The irritatingly passionate debate whether Sachin Tendulkar should retire from international cricket is closely linked to the saga of how Indians turned him into a national icon. Deification is embedded deep into the collective South Asian psyche. We have a bewildering pantheon of gods, there is a propensity to turn cremation sites of mortals, extraordinary though their achievements are, into monuments.
From gods we ultimately become a tad alienated as our supplications do not lead to divine intercession, prompting some of us to turn away from them. However, our disappointment with flesh-and-blood gods provokes us to act of vengeance. It is we who assassinated Mahatma Gandhi. We pummel Jawaharlal Nehru more now than what we did in his life.
It is this phenomenon of deification which has turned Tendulkar the cricketing genius into Tendulkar the god of cricket. How dare he fail after we have worshipped him for 23 years! It is galling for us that his failure has coincided with India's precipitous decline in Test cricket. Aren't gods supposed to magically help us overcome odds?
No doubt, unharnessed popular expectations mounted tremendous pressure on Tendulkar. What else can explain the sudden dip in form as soon as he reached his 99th international century? Till then, he had been in fine fettle. On reaching his 100th international century against Bangladesh, Tendulkar said, "It's been a tough phase for me … I was not thinking about the milestone, the media started all this, wherever I went, the restaurant, room service, everyone was talking about the 100th hundred. Nobody talked about my 99 hundreds. It became mentally tough for me." Indeed, there couldn't be a more apt example of deification unravelling gods.
The debate over Tendulkar is in some ways redolent of our feudal mindset. The personality of the feudal lord was infused with certain charisma that made his subjects consider him worthy of unquestioning adulation. The subcontinent is the land where charisma is a defining factor – the Nehru-Gandhis are supreme in India, as are the Bhuttos and Sharifs in Pakistan, the Hasinas and Khaledas in Bangladesh and, to some extent, the Koiralas in Nepal.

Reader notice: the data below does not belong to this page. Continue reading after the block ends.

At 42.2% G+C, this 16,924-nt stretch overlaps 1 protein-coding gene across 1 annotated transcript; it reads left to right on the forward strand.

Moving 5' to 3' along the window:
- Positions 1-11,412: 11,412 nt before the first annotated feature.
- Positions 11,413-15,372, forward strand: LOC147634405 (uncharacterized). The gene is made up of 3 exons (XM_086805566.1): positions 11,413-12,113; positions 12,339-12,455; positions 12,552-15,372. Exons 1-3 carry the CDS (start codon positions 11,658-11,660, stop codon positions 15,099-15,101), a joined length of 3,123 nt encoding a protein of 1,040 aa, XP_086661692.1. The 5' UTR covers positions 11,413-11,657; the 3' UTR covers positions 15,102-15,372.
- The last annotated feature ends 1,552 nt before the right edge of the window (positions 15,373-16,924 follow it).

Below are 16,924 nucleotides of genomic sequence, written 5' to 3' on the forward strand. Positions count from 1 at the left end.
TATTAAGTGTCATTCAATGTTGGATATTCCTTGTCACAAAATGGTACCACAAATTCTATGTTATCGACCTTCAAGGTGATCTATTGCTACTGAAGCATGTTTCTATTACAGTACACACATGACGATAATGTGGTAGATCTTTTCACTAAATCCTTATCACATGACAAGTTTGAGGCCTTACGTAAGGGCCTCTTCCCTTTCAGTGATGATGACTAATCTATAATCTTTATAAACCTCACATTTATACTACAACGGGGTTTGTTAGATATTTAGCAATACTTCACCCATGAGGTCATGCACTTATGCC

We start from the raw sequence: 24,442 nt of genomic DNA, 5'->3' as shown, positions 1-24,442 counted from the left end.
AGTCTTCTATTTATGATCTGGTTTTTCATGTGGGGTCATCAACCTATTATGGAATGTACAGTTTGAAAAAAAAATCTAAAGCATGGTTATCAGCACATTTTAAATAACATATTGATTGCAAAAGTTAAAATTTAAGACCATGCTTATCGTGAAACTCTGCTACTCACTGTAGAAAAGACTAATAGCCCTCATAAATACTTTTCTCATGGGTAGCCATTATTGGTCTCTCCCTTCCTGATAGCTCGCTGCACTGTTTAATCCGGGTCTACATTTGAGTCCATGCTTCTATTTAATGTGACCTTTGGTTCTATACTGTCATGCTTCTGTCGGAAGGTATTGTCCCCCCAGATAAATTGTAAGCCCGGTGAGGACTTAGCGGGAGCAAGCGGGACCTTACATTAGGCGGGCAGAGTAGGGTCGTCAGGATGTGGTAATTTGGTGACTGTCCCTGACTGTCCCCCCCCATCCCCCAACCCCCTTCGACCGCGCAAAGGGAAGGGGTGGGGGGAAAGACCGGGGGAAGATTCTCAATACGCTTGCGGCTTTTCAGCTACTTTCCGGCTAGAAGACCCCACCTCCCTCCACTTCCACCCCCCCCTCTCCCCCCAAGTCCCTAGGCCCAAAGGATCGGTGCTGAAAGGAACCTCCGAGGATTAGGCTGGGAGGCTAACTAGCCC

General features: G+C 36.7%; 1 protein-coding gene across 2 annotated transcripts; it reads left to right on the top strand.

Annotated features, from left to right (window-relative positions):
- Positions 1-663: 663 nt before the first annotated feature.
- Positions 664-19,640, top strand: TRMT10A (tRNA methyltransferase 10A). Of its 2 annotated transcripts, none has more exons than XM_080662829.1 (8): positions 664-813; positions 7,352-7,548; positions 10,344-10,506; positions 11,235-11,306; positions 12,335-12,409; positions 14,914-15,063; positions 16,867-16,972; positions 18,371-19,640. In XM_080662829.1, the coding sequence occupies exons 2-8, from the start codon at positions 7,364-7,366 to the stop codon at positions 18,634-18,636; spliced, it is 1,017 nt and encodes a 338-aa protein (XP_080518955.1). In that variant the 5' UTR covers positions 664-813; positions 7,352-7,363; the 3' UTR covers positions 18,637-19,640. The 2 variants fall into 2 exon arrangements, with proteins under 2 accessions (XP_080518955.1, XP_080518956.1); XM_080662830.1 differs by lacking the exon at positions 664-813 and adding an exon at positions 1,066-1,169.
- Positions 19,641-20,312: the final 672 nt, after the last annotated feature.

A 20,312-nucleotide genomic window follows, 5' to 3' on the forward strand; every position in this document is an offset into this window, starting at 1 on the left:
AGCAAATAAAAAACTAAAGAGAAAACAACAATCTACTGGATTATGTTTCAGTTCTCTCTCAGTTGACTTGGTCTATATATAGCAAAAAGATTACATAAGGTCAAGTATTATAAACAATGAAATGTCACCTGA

Worship presumes accepting your own inferiority in relation to those who boast of seemingly exalted lineages or, as in the case of Tendulkar, are prodigiously talented. From them, we feel, flow our blessings. Our inferiority stems from the pervasive caste codes which have taught us to accept the inequality inherent in the social system.
Place the national psychology and Tendulkar's breathtaking talent against the backdrop of political ambience of the 1980s, in which he made his debut, and you will understand why we turned him into a national icon. The 1980s was the decade of pessimism. There had been a succession of grisly communal riots – Moradabad, Bhagalpur, and the anti-Sikh violence. In those days an organisation printed a poster with the photos of Kapil Dev (Hindu), Mohd Azharuddin (Muslim), Roger Binny (Christian) and Maninder Singh (Sikh) with a caption declaring, 'If we can play together, we can live together.' In 1989, the Bharatiya Janata Party initiated the movement to build a Ram temple at the site where the Babri Masjid stood. The nation was pushed to the edge.
In December 1989 Sachin Tendulkar, a callow 16-year-old and 223 days, stepped out on Pakistani soil to make his debut. In the second Test of his life he was struck on the nose, but went on to score 59. A dream had been born, of talent and aspiration. It was to take another three-four years for the dream to truly develop wings and soar high. By then, the Babri Masjid had been demolished and affirmative action in favour of backward social groups had bitterly divided the nation. In this gloomy scenario Tendulkar's majestic wielding of the bat papered, however ephemerally, over schisms.
Forgetting our own connivance in turning Tendulkar into a god, we have triggered a debate not only graceless but also deeply insulting to our own memory of pure bliss he brought to us. As a people we are notoriously fickle. We hailed Indira Gandhi as an incarnate of Durga and then pelted stones at her, only to vote her back to power three years later.
Yet a question remains: why didn't the crossing of the 100th-century milestone relieve the pressure on Tendulkar? Alas, it is difficult for a person to rediscover the earlier state of serenity once his mind learns fear and anxiety. Such foibles are habit-forming. Perhaps he now finds difficult to overcome his mind because he lacks the resilience of the young. Or perhaps he can still adjust to the gradual withering away of his powers.
Let Tendulkar bat without the fear that he might be asked to leave without singing his delectable swan song. Let us hope for an exceptional knock from him and then clamour he should bid adieu. Should such an innings prove elusive, he won't potter around, for it is impossible for Test cricket to sustain a Dev Anand, who continued to produce films for the love of it even though no one watched them. We owe this to Tendulkar, for bringing light and warmth in those gloomy years we lived in.